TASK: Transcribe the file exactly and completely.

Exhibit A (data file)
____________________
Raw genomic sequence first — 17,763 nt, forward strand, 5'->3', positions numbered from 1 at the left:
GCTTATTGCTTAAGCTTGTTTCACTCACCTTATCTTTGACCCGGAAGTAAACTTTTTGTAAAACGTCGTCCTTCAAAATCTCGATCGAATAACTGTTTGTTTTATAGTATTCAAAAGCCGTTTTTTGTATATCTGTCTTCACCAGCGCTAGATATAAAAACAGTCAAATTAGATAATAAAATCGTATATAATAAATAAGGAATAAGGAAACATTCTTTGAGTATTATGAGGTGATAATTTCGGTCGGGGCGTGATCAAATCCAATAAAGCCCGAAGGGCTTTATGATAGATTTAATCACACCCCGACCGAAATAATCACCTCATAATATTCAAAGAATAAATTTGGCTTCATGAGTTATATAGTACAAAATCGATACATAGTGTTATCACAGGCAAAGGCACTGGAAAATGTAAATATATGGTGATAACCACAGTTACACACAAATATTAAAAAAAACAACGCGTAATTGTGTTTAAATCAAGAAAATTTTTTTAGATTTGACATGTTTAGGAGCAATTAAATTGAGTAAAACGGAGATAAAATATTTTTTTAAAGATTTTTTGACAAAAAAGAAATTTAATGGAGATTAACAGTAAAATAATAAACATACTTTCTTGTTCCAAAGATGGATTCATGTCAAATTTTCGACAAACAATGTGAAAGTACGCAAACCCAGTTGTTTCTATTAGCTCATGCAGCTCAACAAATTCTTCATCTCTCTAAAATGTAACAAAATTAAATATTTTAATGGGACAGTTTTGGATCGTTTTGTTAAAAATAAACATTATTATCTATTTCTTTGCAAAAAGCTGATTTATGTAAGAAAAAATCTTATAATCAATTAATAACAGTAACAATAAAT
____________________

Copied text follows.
Raw genomic sequence first — 17,763 nt, forward strand, 5'->3', positions numbered from 1 at the left:
GCTTATTGCTTAAGCTTGTTTCACTCACCTTATCTTTGACCCGGAAGTAAACTTTTTGTAAAACGTCGTCCTTCAAAATCTCGATCGAATAACTGTTTGTTTTATAGTATTCAAAAGCCGTTTTTTGTATATCTGTCTTCACCAGCGCTAGATATAAAAACAGTCAAATTAGATAATAAAATCGTATATAATAAATAAGGAATAAGGAAACATTCTTTGAGTATTATGAGGTGATAATTTCGGTCGGGGCGTGATCAAATCCAATAAAGCCCGAAGGGCTTTATGATAGATTTAATCACACCCCGACCGAAATAATCACCTCATAATATTCAAAGAATAAATTTGGCTTCATGAGTTATATAGTACAAAATCGATACATAGTGTTATCACAGGCAAAGGCACTGGAAAATGTAAATATATGGTGATAACCACAGTTACACACAAATATTAAAAAAAACAACGCGTAATTGTGTTTAAATCAAGAAAATTTTTTTAGATTTGACATGTTTAGGAGCAATTAAATTGAGTAAAACGGAGATAAAATATTTTTTTAAAGATTTTTTGACAAAAAAGAAATTTAATGGAGATTAACAGTAAAATAATAAACATACTTTCTTGTTCCAAAGATGGATTCATGTCAAATTTTCGACAAACAATGTGAAAGTACGCAAACCCAGTTGTTTCTATTAGCTCATGCAGCTCAACAAATTCTTCATCTCTCTAAAATGTAACAAAATTAAATATTTTAATGGGACAGTTTTGGATCGTTTTGTTAAAAATAAACATTATTATCTATTTCTTTGCAAAAAGCTGATTTATGTAAGAAAAAATCTTATAATCAATTAATAACAGTAACAATAAAT